The Phillips Academy Democrats organized and hosted Andover’s first ever Progressive Action Conference last Saturday. The nonpartisan conference focused on political activism and how students can get involved in the future of America’s politics.
Miriam Feldman ’18, co-president of the PA Democrats, said, “Our goal was to make people see the way they can turn their ideas and their passions into a real action and change in the world. We focused on speakers and guests who have a history of being able to translate their political ideas and social agendas into real tangible change because I think that’s the goal of a lot of people here, but sometimes we don’t always know the means, or the steps that we need to take to achieve them,”
Dan Schwerin ’00, former speechwriter for Hillary Clinton, opened the conference with a speech about his introduction to politics and his experience working in such a prominent position for Clinton at such a young age. He also answered student questions about his experience in politics.
A panel consisting of Schwerin, Cambridge City Councilor Nadeem Mazen ’02, Instructor in English Corrie Martin, and Lincoln Chafee ’77, former Senator, Governor, and Democratic candidate in the recent presidential election, answered questions from both the PA Democrats board and the audience. The questions covered topics around the electoral college, Donald Trump, and socio-economic issues in the Democratic party.
PA Democrats member Anlan Du ’18 said in an email to The Phillipian, “We really wanted to choose guests who came from different backgrounds and encompassed the entire left side of the political spectrum. This brought some really fantastic clash to the panel: Nadeem, for instance, took a pretty hard-line progressive stance which often clashed with Dan, who obviously represented Hillary and the mainstream Democratic Party,”
“Meanwhile, Lincoln, having been both a Republican and an Independent in the past, brought in ideas from those parts of the political spectrum. Corrie, too, was a fantastic presence, as she brought in a focus on diversity and education. So ultimately, we ended up not with an echo chamber but with some really great contrasting viewpoints for the audience to mull over,” she continued.
Schwerin stressed the importance of having young people involved in politics, despite challenges. He specifically cited examples from the Women’s March and what happened in airports around the Muslim ban and healthcare.
“The election was incredibly disappointing, but I hope we can channel that disappointment into increased grassroots energy, as we’re already seeing around the country. Especially for young people, it’s so important not to get discouraged but instead get energized,” said Schwerin in an email to The Phillipian.
Chafee spoke about the false dichotomy that emerges when political beliefs are divided between two parties, which provoked discussion about the defining characteristics of the Democratic party and the increasing separation between the public and the government.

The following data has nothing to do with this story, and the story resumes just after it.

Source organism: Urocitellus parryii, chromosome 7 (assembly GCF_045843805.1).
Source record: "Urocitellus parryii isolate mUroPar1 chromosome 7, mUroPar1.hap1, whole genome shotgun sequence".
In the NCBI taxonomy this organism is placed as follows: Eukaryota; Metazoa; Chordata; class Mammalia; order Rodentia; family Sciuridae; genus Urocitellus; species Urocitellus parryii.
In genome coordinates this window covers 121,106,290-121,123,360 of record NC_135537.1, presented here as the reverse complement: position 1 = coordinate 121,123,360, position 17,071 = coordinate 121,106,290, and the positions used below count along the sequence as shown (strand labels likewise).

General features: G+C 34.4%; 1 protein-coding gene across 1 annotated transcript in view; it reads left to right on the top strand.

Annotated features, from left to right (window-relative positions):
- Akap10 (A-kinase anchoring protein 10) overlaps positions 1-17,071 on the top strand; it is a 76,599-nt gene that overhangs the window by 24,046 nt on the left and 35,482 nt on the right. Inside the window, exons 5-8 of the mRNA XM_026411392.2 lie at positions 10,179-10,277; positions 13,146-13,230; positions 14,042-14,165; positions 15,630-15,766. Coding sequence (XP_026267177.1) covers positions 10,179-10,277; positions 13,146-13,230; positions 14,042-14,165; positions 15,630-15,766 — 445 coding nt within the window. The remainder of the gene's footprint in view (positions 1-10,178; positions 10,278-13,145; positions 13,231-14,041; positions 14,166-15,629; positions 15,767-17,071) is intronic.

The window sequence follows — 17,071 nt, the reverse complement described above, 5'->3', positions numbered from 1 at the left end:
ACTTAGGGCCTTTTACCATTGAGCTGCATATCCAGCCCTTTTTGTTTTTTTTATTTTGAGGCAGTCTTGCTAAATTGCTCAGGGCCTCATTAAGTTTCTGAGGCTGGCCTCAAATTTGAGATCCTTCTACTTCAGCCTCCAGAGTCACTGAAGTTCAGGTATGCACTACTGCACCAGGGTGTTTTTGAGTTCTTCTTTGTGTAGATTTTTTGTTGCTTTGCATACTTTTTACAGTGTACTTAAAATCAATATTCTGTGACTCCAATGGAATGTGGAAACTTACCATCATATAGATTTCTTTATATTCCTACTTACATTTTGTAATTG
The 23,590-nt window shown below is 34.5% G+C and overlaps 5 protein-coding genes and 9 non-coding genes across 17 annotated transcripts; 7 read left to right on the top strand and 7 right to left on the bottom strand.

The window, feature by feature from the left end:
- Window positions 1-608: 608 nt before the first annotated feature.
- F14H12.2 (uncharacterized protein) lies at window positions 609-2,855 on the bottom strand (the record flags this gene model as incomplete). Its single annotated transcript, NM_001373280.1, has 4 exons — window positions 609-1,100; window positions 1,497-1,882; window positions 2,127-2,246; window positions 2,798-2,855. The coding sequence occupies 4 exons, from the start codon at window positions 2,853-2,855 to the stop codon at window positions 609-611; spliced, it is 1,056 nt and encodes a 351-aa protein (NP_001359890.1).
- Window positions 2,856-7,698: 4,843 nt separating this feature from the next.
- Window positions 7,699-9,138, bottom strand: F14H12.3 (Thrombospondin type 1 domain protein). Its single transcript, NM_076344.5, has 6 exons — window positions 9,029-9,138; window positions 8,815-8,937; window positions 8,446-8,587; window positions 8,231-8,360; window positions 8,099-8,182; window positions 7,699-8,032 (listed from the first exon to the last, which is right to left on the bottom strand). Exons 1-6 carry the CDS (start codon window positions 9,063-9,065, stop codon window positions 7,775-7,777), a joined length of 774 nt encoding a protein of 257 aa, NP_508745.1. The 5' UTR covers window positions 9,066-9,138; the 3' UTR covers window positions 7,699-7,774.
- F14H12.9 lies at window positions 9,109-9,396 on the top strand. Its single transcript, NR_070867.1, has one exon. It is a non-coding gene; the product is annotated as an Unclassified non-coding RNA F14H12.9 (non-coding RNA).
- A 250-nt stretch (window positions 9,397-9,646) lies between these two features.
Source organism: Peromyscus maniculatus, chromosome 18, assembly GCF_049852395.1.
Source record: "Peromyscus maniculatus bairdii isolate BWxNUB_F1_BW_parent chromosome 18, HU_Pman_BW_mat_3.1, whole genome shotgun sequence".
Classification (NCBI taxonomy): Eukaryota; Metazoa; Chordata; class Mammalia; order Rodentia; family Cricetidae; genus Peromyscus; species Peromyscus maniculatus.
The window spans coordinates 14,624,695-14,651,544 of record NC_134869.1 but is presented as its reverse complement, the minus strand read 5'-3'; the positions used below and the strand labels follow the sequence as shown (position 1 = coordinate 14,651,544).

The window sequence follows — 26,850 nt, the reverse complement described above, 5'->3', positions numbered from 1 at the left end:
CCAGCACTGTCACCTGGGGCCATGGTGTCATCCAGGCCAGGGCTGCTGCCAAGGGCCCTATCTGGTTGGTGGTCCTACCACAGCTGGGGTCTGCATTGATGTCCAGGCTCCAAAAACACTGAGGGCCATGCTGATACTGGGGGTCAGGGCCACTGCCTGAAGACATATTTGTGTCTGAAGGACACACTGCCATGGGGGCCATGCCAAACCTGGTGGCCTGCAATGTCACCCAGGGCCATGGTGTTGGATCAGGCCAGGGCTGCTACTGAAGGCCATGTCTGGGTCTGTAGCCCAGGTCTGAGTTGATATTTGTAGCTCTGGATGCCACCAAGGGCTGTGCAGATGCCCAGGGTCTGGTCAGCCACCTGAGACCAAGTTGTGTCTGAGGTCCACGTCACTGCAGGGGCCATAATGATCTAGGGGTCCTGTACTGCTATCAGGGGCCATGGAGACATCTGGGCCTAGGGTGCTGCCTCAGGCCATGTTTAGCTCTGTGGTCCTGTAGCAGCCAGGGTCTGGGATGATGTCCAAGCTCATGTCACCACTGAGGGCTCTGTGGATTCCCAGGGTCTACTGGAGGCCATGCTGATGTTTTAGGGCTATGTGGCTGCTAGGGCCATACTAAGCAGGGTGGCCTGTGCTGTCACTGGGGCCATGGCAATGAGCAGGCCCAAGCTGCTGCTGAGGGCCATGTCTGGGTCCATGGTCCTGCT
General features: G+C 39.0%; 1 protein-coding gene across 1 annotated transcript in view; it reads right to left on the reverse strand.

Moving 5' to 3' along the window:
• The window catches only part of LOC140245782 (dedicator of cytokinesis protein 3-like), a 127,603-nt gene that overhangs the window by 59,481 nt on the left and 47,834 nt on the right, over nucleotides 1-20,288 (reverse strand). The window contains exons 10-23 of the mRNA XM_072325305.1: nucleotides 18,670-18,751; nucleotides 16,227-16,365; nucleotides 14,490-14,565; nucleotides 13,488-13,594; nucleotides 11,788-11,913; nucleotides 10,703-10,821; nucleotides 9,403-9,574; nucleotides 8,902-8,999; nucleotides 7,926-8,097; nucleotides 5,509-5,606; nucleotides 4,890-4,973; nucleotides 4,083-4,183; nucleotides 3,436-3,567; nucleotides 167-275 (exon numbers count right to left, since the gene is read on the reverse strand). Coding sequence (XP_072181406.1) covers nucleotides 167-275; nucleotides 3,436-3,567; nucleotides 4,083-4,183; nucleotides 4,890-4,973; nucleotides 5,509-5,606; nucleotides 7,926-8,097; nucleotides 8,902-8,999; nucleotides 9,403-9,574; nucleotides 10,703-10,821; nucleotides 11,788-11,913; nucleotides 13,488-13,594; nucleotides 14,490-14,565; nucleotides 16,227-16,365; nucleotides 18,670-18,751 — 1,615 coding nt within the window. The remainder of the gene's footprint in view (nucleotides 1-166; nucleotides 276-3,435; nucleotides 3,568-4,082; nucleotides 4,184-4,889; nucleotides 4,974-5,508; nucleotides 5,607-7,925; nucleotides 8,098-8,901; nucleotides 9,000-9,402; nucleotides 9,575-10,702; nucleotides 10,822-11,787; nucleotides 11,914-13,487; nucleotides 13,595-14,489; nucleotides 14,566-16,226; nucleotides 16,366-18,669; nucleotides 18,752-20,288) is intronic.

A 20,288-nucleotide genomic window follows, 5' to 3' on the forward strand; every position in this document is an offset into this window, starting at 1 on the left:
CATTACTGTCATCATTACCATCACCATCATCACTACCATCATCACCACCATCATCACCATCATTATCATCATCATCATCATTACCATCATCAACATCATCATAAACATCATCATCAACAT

The panelists also talked about the path to effective activism, highlighting how activism is an integral part of participating in a society, and therefore necessary for change.
“By one estimate, there are more than one million groups and orgs currently engaged in some form of social justice activism in the world today…all engaged in different kinds of actions and approaches to these problems. It’s a much more exciting, vibrant and open way of thinking about progressivism and political action,” said Martin in an email to The Phillipian.
“Small groups (4-5 people) can make a huge impact on the issues they care most about, with just a few minutes of consistent organizing practice per day… We must exert control as tomorrow’s leaders and voters to protect and support America’s crumbling middle class and forgotten working class,” said Mazen in an email to The Phillipian.
When asked about how this conference will affect the Andover community, Junah Jang ’20, who attended the conference, said, “In part thanks to the talk, I’ll be thinking a lot more about my political priorities and how to learn from the opinions of people here on campus. Hopefully, we can get to a point where we’re able to have productive conversations across differing viewpoints concerning the improvement of this campus, country, and ultimately the wellbeing of all people.”
“Hopefully this conference will be a unifier. We sent our invitational email to PARS, the PA Republican Society. And we hope that the messages and the lessons learned from these speakers are going to be applicable to those involved regardless of different political backgrounds or affiliations, and that ultimately we will come away from this having learned as a community, not just based on Democrat or Republican beliefs,” said Matthew Cline ’19, board member of the PA Democrats Board.